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Templestay programs resume, with strict limitations

A Buddhist monk speaks with two Templestay participants near a stone pagoda at Dogapsa, a temple in Yeongam, South Jeolla Province, in this 2018 photo from the Cultural Corps of Korean Buddhism. (Cultural Corps of Korean Buddhism)
A Buddhist monk speaks with two Templestay participants near a stone pagoda at Dogapsa, a temple in Yeongam, South Jeolla Province, in this 2018 photo from the Cultural Corps of Korean Buddhism. (Cultural Corps of Korean Buddhism)


The Cultural Corps of Korean Buddhism announced Monday that it has resumed some of its Templestay programs.

The Cultural Corps of Korean Buddhism, an affiliate of the Jogye Order of Korean Buddhism, currently operates Templestay programs at 139 temples around the country. All its programs were suspended Feb. 24 due to the COVID-19 outbreak.

In line with the government’s social distancing guidelines, only Templestay programs for individual participants have reopened. Group programs remain suspended.

“Our decision came after the government decided to ease its social distancing guidelines,” Ven. Wonkyung, the religious group’s head monk, said in a statement.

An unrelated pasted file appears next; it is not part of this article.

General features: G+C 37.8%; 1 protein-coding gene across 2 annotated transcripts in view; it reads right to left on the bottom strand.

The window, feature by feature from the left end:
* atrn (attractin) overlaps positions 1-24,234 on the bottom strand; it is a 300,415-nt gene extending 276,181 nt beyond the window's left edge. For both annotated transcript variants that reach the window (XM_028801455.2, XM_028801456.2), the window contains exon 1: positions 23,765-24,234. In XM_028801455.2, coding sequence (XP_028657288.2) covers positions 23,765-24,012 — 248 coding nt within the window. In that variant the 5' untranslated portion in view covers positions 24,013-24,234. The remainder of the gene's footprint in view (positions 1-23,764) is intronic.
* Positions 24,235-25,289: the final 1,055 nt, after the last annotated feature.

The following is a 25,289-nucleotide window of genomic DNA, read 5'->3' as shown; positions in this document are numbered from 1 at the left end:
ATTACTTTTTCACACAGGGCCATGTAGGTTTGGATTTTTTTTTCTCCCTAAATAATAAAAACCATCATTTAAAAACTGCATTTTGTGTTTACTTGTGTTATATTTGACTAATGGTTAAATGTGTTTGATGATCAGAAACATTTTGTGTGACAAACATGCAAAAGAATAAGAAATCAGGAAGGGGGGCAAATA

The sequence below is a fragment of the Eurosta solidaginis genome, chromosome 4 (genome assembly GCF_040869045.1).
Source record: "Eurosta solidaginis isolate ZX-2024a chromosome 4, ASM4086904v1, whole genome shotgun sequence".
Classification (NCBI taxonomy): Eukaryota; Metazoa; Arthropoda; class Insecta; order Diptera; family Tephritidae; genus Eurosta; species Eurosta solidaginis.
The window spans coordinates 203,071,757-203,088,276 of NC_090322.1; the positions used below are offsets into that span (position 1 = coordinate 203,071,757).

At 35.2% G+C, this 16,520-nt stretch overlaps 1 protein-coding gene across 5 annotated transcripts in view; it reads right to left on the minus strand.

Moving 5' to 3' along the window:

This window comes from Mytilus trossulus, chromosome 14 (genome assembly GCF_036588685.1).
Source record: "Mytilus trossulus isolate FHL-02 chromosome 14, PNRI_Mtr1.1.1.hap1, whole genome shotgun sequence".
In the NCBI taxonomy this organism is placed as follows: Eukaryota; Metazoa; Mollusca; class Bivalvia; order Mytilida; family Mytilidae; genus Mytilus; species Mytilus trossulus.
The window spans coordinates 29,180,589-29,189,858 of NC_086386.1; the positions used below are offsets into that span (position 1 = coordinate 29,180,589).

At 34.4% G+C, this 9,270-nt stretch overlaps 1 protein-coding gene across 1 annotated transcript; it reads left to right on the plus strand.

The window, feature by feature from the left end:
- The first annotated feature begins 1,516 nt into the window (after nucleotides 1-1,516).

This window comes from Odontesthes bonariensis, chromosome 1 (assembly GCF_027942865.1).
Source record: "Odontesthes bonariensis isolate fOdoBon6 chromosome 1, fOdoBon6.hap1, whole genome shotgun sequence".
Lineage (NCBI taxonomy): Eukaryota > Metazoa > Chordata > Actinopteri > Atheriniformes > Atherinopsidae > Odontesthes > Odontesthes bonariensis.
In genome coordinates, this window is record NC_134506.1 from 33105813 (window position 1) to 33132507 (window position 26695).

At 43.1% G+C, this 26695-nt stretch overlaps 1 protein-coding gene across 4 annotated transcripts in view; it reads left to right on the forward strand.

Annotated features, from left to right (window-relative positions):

Prime Minister Chung Sye-kyun announced on Sunday that the government would soften its social distancing guidelines, conditionally allowing churches, bars, gyms and cram schools to resume business.

“Due to the prolonged virus pandemic, many people are depressed and tired. To assist the public in overcoming the ‘corona blues,’ we have decided to resume our Templestay program,” Ven. Wonkyung added.

The corps ordered all temples to follow the government’s COVID-19 regulations strictly. They must install hand sanitizer, hand out masks on-site and sanitize the temples regularly.

The program operator also said the temples are required to check their participants daily for any symptoms of the disease.

Established in 2004, the Cultural Corps of Korean Buddhism promotes Korean Buddhism and related cultural content.

Meanwhile, the corps is providing free Templestays at 16 of its temples to medical staff who are on the front lines of the battle against the new coronavirus. It will accept up to 2,000 people in the free program, which runs until Oct. 31.

By Song Seung-hyun (ssh@heraldcorp.com)
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